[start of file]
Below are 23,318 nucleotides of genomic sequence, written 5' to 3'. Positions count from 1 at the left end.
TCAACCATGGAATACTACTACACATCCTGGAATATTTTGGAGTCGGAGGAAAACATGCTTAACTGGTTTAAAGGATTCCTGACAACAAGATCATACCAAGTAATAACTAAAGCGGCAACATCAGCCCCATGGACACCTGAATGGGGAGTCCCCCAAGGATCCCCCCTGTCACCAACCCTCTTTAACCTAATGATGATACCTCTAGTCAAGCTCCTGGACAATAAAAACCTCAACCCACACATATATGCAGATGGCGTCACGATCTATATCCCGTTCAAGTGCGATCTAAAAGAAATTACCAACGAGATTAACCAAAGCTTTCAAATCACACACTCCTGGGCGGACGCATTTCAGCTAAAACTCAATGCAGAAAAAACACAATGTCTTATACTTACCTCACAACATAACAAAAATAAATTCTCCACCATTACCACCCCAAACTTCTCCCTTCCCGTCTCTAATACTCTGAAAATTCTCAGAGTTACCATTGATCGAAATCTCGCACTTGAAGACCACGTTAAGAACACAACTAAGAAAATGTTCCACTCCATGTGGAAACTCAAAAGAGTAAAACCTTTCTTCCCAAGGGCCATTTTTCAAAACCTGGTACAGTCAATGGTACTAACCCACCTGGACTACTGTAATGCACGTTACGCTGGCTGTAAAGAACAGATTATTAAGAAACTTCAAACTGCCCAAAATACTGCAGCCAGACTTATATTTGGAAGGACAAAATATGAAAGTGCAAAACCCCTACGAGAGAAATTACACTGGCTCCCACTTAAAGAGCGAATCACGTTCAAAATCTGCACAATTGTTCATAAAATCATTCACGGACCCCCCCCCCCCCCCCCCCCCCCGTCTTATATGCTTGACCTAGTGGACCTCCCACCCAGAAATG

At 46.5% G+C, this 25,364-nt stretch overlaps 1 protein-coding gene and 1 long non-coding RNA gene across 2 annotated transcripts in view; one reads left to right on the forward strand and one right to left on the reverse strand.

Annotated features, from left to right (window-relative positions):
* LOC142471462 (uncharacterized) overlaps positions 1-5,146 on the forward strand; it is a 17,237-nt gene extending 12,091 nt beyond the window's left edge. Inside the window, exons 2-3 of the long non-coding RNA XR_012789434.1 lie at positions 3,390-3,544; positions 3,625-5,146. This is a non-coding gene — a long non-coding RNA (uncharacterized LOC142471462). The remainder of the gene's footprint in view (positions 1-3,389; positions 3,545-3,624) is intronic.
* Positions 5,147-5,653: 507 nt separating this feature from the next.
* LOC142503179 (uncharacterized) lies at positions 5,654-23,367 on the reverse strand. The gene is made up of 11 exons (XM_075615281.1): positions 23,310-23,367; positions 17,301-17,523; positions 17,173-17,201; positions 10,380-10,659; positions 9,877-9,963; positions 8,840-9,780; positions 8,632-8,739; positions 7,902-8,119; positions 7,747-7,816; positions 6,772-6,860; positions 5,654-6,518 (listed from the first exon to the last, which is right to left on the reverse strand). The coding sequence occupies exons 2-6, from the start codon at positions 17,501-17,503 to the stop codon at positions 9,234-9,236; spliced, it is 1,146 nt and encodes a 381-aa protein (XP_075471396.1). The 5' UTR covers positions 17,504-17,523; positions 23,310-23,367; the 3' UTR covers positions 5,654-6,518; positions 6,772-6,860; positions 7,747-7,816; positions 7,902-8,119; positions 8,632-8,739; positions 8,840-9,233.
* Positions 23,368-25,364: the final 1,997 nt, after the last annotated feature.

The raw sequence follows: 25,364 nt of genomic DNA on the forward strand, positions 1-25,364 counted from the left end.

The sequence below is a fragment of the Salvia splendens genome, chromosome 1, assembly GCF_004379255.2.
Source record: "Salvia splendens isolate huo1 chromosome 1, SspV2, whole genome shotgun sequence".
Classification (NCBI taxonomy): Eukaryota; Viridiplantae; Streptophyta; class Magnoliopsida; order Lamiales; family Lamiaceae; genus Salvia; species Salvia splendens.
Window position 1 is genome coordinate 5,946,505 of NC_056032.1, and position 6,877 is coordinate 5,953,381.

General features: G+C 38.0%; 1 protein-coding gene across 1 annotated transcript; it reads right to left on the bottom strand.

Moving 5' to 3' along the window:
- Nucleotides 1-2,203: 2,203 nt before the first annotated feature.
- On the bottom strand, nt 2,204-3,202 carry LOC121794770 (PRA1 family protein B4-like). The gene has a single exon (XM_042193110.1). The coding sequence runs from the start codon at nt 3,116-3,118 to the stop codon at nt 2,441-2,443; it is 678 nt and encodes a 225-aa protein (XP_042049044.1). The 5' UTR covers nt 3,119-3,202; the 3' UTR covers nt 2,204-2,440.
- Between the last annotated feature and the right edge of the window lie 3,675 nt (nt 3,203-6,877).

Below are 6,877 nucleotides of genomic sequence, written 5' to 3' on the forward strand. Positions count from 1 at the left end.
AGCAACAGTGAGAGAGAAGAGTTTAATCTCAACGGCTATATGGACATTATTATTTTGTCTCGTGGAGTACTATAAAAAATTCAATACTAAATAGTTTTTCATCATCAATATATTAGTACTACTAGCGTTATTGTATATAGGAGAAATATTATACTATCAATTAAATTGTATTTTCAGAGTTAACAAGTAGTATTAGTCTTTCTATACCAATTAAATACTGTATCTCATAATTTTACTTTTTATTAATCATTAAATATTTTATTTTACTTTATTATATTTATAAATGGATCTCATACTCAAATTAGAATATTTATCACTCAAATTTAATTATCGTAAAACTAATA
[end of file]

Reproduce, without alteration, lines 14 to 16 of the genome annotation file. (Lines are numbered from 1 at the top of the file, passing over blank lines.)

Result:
General features: G+C 38.0%; 1 protein-coding gene across 1 annotated transcript; it reads right to left on the bottom strand.

Moving 5' to 3' along the window:
- Nucleotides 1-2,203: 2,203 nt before the first annotated feature.